Noah Juulsen | “I never felt like hockey anymore”

(Laval) The number 50 is symbolic in hockey. The 50-goal mark remains the yardstick that distinguishes true snipers from great scorers.

For Noah Juulsen, the number has an entirely different meaning. Last season, the Canadiens’ 2015 first-round pick hit 50… in the games played column. For a man who came back from today, it was no small feat.

“I’ve been waiting a long time to play a full season, be with the guys and start feeling like a hockey player again. It’s been an incredible year,” said Juulsen, who met after morning practice with the Abbotsford Canucks, for Wednesday night’s matchup against the Rockets.

Last year, Juulsen played 50 games with Abbotsford, eight more with the big club, the Vancouver Canucks. “I missed one weekend because I was sick. Otherwise, I have been healthy all year,” he proudly said.

To understand his joy, you have to go back to November 19, 2018, the day he was hit not once, but twice in the same eye during a match. Recurring migraine problems derailed a good career. His responsibilities are increasing, during the match before the incident, he was even 20 minutes at work by Claude Julien. Check out his number of games played over the years.

Matches played by Noah Juulsen

  • 2018-19: 24 (including 21 in the NHL)
  • 2019-20: 13 (all in American League)
  • 2020-2021: 9 (including 4 in the NHL)
  • Total: 46

Last season alone, he therefore played more than the previous three campaigns combined. During these three years, Juulsen moped.

We are hockey players, but off the ice, we have lives. Off the ice, I didn’t feel like myself. There was a long period where I wasn’t feeling well. I never felt like hockey anymore.

Noah Juulsen

An active player who says he doesn’t “like” hockey anymore is pretty rare. Some have reached levels of discouragement, but words rarely go that far.

“The two and a half years that I missed, it was very hard mentally. It’s hard as a player, but also as a person. Many people expect you to help your team, to make a difference. When you come and things don’t go your way, it’s hard. »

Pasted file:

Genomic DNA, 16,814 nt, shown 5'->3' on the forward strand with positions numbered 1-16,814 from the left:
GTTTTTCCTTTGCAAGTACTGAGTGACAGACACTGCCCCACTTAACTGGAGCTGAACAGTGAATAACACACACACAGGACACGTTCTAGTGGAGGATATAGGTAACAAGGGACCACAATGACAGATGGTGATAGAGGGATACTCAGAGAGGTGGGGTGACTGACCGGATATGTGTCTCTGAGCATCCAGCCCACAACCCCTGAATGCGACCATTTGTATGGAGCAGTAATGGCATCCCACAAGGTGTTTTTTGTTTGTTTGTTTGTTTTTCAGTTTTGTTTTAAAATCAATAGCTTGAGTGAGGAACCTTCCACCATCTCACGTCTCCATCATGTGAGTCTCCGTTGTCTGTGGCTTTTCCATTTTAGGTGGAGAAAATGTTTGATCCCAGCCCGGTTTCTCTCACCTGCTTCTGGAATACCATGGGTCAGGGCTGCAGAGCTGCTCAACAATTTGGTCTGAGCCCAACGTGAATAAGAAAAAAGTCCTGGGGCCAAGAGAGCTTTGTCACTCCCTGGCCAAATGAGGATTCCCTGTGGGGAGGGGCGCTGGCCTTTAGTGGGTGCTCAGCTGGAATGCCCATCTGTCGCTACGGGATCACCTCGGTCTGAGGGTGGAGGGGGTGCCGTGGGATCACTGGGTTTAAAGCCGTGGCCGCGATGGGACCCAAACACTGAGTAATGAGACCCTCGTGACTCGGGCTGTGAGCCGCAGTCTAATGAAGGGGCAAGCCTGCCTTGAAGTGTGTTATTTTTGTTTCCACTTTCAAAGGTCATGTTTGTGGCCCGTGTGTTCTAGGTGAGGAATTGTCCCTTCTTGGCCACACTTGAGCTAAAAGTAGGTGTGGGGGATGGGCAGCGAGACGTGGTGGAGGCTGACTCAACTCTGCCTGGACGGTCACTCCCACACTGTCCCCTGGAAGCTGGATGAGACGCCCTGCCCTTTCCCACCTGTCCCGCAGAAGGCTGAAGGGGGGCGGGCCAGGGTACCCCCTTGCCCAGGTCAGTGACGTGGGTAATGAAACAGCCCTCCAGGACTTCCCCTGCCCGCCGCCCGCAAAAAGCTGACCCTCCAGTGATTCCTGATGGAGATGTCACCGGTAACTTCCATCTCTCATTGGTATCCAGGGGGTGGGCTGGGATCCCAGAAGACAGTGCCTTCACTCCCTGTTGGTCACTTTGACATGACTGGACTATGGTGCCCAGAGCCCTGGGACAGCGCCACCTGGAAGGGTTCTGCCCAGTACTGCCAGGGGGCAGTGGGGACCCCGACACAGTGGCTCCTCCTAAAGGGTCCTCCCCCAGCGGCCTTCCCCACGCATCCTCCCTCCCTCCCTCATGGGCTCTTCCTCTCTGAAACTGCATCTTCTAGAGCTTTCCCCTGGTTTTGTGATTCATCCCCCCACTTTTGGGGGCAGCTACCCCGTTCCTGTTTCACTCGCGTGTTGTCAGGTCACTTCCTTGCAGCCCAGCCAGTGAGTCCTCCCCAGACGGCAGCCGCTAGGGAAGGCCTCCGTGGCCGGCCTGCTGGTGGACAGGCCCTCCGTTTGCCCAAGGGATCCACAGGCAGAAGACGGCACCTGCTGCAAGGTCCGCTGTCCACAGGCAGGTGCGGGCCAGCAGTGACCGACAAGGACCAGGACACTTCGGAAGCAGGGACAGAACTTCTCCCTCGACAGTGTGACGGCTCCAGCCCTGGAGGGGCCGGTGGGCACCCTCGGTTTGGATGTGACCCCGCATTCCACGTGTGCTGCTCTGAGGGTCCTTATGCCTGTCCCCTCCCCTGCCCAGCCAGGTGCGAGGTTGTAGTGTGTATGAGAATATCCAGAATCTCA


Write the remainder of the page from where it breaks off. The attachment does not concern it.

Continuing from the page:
The transaction that changes everything

Without a kind GM, Juulsen could continue to think last season.

In the fall of 2021, he participated in the camp of the Florida Panthers, who collected him on waivers when the Canadians submitted him there last winter. Except Juulsen arrived with very little mileage on his body. 1eh October, it is subject to the ballot; ignored, he was reduced the next day.

The problem: Last year’s Panthers’ farm club, the Charlotte Checkers, is in joint custody with the Seattle Kraken, which only has its own subsidiary this fall. This means that there will be too much hope, and that there is no room for everyone, every night.

A few days after Juulsen’s firing, the Canucks asked. Panthers GM Bill Zito immediately contacted his player to explain the situation to him. A nice attention to a player who has no special status within the team.

Bill was very good to me. He was fair and told me what was going on. When he talked to me about the trade, he warned me that since we were in the school club together in Seattle, I might not be at practice every day.

Noah Juulsen

This is still a fragile Juulsen thinking. “I should take a day to think about it. I don’t know where I am in my career. »

He finally took the plunge and a year later has no regrets. “It’s the best thing that could have happened to me,” said the British Columbian, who was playing at home.

Health is still standing. He was playing his ninth game of the season with Abbotsford on Wednesday, and had two games in Vancouver.

“He’s not a guy who asks, he’s a guy who gives,” boasted his head coach Jeremy Colliton. We’re using him now on the power play because he’s a good shot. But his great strength is five on five, to play tough minutes, to drain penalties, to block shots. »

The links to Montreal were clearly severed. When asked who he keeps in touch with, he named Michael McCarron, Charlie Lindgren and Gustav Olofsson, all of whom play elsewhere.

“I’m grateful that the Canadian took a chance on me. The first year, it went well, then I got injured the next year. The fans have been good to me. But that’s in the past. It was a good start to the season for me, as a player and as a person. »

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